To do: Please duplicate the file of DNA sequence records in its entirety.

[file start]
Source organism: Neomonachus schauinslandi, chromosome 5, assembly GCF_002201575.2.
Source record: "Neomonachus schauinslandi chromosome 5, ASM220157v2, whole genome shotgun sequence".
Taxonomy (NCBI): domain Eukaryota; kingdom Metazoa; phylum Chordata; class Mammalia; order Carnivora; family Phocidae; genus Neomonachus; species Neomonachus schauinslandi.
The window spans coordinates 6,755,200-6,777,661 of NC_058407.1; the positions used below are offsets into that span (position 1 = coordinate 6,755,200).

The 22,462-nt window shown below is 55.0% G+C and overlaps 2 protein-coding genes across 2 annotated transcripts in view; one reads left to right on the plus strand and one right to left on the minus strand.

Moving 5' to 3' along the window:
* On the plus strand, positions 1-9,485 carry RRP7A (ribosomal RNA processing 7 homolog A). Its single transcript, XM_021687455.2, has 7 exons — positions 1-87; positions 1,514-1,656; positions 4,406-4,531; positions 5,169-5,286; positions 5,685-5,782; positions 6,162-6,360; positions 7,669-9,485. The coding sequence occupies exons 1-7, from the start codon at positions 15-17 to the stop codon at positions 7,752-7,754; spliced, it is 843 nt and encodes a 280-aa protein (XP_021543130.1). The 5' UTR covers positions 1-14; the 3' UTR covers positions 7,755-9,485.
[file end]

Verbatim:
Source organism: Neomonachus schauinslandi, chromosome 5, assembly GCF_002201575.2.
Source record: "Neomonachus schauinslandi chromosome 5, ASM220157v2, whole genome shotgun sequence".
Taxonomy (NCBI): domain Eukaryota; kingdom Metazoa; phylum Chordata; class Mammalia; order Carnivora; family Phocidae; genus Neomonachus; species Neomonachus schauinslandi.
The window spans coordinates 6,755,200-6,777,661 of NC_058407.1; the positions used below are offsets into that span (position 1 = coordinate 6,755,200).

The 22,462-nt window shown below is 55.0% G+C and overlaps 2 protein-coding genes across 2 annotated transcripts in view; one reads left to right on the plus strand and one right to left on the minus strand.

Moving 5' to 3' along the window:
* On the plus strand, positions 1-9,485 carry RRP7A (ribosomal RNA processing 7 homolog A). Its single transcript, XM_021687455.2, has 7 exons — positions 1-87; positions 1,514-1,656; positions 4,406-4,531; positions 5,169-5,286; positions 5,685-5,782; positions 6,162-6,360; positions 7,669-9,485. The coding sequence occupies exons 1-7, from the start codon at positions 15-17 to the stop codon at positions 7,752-7,754; spliced, it is 843 nt and encodes a 280-aa protein (XP_021543130.1). The 5' UTR covers positions 1-14; the 3' UTR covers positions 7,755-9,485.